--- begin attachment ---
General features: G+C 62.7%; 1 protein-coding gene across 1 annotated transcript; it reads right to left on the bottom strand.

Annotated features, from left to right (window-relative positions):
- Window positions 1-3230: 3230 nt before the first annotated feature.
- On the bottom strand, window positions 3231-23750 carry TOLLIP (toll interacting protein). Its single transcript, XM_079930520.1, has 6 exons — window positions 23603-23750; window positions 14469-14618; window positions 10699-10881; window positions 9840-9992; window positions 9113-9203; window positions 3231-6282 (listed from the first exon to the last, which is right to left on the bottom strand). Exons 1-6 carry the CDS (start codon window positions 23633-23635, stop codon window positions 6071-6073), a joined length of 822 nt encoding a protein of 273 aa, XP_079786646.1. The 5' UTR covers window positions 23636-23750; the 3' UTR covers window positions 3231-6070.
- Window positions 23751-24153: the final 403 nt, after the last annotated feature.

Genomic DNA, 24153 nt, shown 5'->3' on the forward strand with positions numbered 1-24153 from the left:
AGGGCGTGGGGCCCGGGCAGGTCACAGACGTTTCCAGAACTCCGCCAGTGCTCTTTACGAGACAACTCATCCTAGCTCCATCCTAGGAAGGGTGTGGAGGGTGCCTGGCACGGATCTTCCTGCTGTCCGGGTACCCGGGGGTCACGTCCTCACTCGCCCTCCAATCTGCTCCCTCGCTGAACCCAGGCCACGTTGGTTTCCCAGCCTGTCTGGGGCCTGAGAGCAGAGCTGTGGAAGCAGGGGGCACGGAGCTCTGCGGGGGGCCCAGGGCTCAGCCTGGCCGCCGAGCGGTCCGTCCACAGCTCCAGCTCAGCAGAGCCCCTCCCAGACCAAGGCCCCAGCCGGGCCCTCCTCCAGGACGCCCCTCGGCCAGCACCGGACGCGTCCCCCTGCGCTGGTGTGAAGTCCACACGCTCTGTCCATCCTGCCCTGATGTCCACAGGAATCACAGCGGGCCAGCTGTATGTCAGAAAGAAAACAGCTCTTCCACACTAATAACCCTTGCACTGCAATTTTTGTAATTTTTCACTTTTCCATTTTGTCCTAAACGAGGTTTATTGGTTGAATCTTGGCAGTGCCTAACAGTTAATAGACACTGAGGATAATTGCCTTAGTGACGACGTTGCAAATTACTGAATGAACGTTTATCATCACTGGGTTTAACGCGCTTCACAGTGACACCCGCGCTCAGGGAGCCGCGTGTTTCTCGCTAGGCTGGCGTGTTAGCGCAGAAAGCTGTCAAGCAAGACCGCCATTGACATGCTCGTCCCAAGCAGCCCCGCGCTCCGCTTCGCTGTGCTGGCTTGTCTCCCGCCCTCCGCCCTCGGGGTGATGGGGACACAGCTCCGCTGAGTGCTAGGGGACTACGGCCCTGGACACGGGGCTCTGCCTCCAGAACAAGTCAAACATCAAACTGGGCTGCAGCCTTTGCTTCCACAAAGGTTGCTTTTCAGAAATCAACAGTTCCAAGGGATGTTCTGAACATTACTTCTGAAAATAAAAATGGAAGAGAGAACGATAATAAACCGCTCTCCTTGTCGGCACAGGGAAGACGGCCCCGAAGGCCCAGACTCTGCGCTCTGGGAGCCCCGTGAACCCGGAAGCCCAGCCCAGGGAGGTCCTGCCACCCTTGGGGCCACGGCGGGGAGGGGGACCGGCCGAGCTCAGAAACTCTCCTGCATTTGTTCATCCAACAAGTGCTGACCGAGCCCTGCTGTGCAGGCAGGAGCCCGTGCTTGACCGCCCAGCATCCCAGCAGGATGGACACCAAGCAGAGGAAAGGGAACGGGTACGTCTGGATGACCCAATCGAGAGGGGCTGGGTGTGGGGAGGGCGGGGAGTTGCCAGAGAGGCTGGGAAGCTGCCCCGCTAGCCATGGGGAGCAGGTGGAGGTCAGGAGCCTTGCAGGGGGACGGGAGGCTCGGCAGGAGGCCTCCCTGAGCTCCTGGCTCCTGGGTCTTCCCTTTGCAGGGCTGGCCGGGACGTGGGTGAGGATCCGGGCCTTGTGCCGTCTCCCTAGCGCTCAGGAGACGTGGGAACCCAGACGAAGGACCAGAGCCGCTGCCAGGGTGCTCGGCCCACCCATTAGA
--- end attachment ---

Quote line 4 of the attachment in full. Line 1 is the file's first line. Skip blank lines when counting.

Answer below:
- On the bottom strand, window positions 3231-23750 carry TOLLIP (toll interacting protein). Its single transcript, XM_079930520.1, has 6 exons — window positions 23603-23750; window positions 14469-14618; window positions 10699-10881; window positions 9840-9992; window positions 9113-9203; window positions 3231-6282 (listed from the first exon to the last, which is right to left on the bottom strand). Exons 1-6 carry the CDS (start codon window positions 23633-23635, stop codon window positions 6071-6073), a joined length of 822 nt encoding a protein of 273 aa, XP_079786646.1. The 5' UTR covers window positions 23636-23750; the 3' UTR covers window positions 3231-6070.